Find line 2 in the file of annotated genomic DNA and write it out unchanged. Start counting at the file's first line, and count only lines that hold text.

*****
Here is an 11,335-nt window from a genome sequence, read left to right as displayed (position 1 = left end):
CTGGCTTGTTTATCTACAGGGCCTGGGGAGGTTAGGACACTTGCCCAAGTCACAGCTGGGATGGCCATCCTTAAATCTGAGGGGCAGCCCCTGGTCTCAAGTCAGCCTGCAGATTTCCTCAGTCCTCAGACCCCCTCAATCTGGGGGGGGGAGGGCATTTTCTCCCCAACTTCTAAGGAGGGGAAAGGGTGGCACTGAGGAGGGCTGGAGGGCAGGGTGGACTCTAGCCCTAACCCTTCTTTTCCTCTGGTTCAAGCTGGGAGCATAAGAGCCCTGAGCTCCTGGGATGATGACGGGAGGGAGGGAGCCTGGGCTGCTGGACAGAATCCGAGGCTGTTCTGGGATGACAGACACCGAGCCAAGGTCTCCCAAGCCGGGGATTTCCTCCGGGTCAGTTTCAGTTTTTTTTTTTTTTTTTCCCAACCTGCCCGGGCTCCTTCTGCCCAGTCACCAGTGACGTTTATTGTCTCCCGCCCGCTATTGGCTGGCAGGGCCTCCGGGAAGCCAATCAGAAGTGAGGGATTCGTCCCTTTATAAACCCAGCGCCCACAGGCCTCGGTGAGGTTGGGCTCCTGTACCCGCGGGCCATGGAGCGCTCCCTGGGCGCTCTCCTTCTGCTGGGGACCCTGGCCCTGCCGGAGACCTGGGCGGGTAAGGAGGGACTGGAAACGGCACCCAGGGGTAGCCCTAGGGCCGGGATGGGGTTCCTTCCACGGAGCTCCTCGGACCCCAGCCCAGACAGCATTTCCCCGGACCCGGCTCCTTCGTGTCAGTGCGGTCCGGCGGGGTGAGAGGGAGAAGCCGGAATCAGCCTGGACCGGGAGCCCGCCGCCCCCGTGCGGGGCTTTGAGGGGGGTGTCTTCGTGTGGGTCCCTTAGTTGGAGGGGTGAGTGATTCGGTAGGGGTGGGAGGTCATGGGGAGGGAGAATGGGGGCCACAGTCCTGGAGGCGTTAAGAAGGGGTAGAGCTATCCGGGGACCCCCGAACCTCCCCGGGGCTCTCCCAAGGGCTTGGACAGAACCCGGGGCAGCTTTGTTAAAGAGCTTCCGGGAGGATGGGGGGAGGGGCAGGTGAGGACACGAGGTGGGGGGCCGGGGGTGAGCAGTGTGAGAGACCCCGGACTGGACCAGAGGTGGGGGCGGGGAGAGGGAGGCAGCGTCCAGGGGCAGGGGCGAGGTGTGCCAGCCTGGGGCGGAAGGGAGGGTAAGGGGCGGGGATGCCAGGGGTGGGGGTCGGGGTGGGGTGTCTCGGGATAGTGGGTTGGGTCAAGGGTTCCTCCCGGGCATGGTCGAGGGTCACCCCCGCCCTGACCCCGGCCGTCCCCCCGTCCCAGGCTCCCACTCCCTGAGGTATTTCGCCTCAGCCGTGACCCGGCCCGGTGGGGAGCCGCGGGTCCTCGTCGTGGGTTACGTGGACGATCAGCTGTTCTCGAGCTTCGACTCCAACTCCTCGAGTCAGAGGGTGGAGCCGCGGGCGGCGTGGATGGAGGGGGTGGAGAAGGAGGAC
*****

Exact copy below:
CTGGCTTGTTTATCTACAGGGCCTGGGGAGGTTAGGACACTTGCCCAAGTCACAGCTGGGATGGCCATCCTTAAATCTGAGGGGCAGCCCCTGGTCTCAAGTCAGCCTGCAGATTTCCTCAGTCCTCAGACCCCCTCAATCTGGGGGGGGGAGGGCATTTTCTCCCCAACTTCTAAGGAGGGGAAAGGGTGGCACTGAGGAGGGCTGGAGGGCAGGGTGGACTCTAGCCCTAACCCTTCTTTTCCTCTGGTTCAAGCTGGGAGCATAAGAGCCCTGAGCTCCTGGGATGATGACGGGAGGGAGGGAGCCTGGGCTGCTGGACAGAATCCGAGGCTGTTCTGGGATGACAGACACCGAGCCAAGGTCTCCCAAGCCGGGGATTTCCTCCGGGTCAGTTTCAGTTTTTTTTTTTTTTTTTCCCAACCTGCCCGGGCTCCTTCTGCCCAGTCACCAGTGACGTTTATTGTCTCCCGCCCGCTATTGGCTGGCAGGGCCTCCGGGAAGCCAATCAGAAGTGAGGGATTCGTCCCTTTATAAACCCAGCGCCCACAGGCCTCGGTGAGGTTGGGCTCCTGTACCCGCGGGCCATGGAGCGCTCCCTGGGCGCTCTCCTTCTGCTGGGGACCCTGGCCCTGCCGGAGACCTGGGCGGGTAAGGAGGGACTGGAAACGGCACCCAGGGGTAGCCCTAGGGCCGGGATGGGGTTCCTTCCACGGAGCTCCTCGGACCCCAGCCCAGACAGCATTTCCCCGGACCCGGCTCCTTCGTGTCAGTGCGGTCCGGCGGGGTGAGAGGGAGAAGCCGGAATCAGCCTGGACCGGGAGCCCGCCGCCCCCGTGCGGGGCTTTGAGGGGGGTGTCTTCGTGTGGGTCCCTTAGTTGGAGGGGTGAGTGATTCGGTAGGGGTGGGAGGTCATGGGGAGGGAGAATGGGGGCCACAGTCCTGGAGGCGTTAAGAAGGGGTAGAGCTATCCGGGGACCCCCGAACCTCCCCGGGGCTCTCCCAAGGGCTTGGACAGAACCCGGGGCAGCTTTGTTAAAGAGCTTCCGGGAGGATGGGGGGAGGGGCAGGTGAGGACACGAGGTGGGGGGCCGGGGGTGAGCAGTGTGAGAGACCCCGGACTGGACCAGAGGTGGGGGCGGGGAGAGGGAGGCAGCGTCCAGGGGCAGGGGCGAGGTGTGCCAGCCTGGGGCGGAAGGGAGGGTAAGGGGCGGGGATGCCAGGGGTGGGGGTCGGGGTGGGGTGTCTCGGGATAGTGGGTTGGGTCAAGGGTTCCTCCCGGGCATGGTCGAGGGTCACCCCCGCCCTGACCCCGGCCGTCCCCCCGTCCCAGGCTCCCACTCCCTGAGGTATTTCGCCTCAGCCGTGACCCGGCCCGGTGGGGAGCCGCGGGTCCTCGTCGTGGGTTACGTGGACGATCAGCTGTTCTCGAGCTTCGACTCCAACTCCTCGAGTCAGAGGGTGGAGCCGCGGGCGGCGTGGATGGAGGGGGTGGAGAAGGAGGAC